Very interesting take on history. I was most fasinated by his critique of American Protestantism and it's historical influence. Clearly not a politically correct rendering of history and tilted toward British & American prominance I found it very interesting and well written. Agree or disagree there is a lot of truth in this book. It will offend conservatives and particularly liberals as well as Kensians and particularly followers of Hayek.
Gilly-BN More than 1 year ago
Both pessimistic and hopeful at the same time.
Klapauzius More than 1 year ago
If you are an anglophile and like the Queen and 5o'clock tea, then you might be delighted by this book, which praises above all, the great British civilization. If you were hoping to find a well written explanation about the ascendance of western civilization, you will be disappointed. 1) The author does not really stay on the message. In discussions of his so called "killer applications" of western civilization (which of course were all invented by the English), he digresses into unrelated historical anecdotes, which having nothing to do with the topic he set out to discuss 2) There are many factual errors in the text, which undermine the overall argument. Some mind boggling correlations are made, e.g. number of hours worked per year (i.e. "work ethic"), e.g. more Protestants = more hours worked, which he then applies to countries like China, Taiwan and South Korea (10%, 4.5%, 18% of the respective population). 3) Finally, he does seem to contradict himself in some places, e.g. in the discussion of medicine, he equates belief in eugenics with the belief in man-made global warming, later on, global warming is discussed as a key threat to western civilization. Religion is presented as stalling one of his "killer apps", science, only to be later portrayed as the essence of "killer app" work ethic. Overall, a disappointing read and ultimately only cannon fodder for the anti-westerners. Not worth the money.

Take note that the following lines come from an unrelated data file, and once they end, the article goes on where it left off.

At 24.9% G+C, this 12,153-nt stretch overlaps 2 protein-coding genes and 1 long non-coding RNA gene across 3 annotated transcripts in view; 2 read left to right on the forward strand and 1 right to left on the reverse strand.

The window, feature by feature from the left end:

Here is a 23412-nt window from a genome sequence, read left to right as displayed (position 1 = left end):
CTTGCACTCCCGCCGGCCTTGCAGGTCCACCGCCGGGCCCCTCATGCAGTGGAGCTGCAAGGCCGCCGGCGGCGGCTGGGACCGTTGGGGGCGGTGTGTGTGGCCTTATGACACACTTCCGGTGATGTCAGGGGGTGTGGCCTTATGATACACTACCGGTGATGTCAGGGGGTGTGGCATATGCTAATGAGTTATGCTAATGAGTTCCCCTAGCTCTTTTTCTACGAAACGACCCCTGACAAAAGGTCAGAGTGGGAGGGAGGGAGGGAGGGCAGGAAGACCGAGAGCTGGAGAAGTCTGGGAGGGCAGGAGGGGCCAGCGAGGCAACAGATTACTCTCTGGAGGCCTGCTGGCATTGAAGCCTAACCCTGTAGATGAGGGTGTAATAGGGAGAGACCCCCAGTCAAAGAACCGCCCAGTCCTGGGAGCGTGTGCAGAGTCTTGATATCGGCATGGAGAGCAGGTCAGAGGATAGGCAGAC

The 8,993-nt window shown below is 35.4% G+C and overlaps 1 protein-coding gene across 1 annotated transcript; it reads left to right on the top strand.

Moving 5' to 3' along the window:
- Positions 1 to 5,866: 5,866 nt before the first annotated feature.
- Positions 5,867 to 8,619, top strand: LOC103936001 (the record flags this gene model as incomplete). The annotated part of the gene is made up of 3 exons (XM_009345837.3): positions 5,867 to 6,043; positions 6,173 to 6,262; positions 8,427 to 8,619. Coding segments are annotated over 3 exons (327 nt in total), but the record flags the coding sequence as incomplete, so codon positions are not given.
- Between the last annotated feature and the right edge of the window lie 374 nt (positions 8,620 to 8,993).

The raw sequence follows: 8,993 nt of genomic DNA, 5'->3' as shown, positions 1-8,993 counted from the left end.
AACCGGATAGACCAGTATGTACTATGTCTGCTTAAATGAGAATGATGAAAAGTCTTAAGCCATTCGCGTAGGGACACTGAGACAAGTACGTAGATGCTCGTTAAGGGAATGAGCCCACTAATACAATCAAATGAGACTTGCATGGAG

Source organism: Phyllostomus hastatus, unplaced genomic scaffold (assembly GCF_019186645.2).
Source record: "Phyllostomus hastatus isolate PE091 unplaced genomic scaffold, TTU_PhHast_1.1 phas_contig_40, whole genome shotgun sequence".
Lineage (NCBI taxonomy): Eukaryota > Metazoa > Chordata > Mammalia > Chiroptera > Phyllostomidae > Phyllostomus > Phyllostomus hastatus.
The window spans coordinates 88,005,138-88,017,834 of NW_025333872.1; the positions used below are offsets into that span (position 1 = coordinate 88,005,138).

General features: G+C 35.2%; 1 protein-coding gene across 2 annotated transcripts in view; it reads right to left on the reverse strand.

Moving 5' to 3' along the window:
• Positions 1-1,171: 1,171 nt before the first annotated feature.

Anonymous More than 1 year ago
He knocked another one out of the park. He is one of the best.
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Enjoyable read. Pact w historical facts from where Ferguson draws insightful conclutons
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Ok *smiles* bye ily
Anonymous More than 1 year ago
Boring !!!
Anonymous More than 1 year ago
I love one direction
Anonymous More than 1 year ago
If you take out all the genocide, greed, hypocrisy,paternalism and brutality then the story of the "West" really is a fairy tale.